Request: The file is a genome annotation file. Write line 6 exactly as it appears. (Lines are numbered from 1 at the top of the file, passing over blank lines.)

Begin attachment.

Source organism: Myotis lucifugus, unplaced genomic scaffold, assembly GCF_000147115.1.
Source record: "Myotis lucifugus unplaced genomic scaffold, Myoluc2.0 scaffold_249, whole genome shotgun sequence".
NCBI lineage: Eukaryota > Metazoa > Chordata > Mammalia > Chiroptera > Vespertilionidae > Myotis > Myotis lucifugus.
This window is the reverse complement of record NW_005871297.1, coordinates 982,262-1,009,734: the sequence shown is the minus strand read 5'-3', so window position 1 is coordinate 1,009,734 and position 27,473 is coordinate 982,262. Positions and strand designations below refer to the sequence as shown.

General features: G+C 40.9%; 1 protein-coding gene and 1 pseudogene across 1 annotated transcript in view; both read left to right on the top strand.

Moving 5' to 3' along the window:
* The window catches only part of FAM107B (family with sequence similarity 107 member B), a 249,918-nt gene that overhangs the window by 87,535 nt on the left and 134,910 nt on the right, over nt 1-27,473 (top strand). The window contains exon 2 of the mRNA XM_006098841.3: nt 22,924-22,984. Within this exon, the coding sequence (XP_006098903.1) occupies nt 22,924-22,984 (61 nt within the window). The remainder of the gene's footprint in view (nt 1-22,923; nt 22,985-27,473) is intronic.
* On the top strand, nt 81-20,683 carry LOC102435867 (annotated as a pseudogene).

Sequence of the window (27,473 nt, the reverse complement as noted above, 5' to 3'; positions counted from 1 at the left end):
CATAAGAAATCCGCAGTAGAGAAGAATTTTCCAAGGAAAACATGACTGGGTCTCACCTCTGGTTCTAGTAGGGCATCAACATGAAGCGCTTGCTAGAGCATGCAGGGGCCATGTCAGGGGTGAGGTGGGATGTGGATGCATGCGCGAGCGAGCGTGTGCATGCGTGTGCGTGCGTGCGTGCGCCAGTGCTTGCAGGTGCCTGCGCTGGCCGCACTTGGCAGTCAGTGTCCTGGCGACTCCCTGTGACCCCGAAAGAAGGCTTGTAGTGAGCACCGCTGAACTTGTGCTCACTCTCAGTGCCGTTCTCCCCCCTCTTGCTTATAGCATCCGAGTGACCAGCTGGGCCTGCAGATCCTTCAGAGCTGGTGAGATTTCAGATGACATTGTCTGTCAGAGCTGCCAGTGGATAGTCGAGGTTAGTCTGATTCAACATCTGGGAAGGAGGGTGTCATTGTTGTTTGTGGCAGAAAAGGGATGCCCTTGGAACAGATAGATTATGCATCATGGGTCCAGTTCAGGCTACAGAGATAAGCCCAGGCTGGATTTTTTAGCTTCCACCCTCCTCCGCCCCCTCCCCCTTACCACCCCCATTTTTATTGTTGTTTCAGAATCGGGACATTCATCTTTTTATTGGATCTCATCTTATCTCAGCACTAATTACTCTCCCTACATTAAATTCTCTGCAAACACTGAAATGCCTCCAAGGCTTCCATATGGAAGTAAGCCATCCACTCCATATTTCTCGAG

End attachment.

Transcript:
Moving 5' to 3' along the window: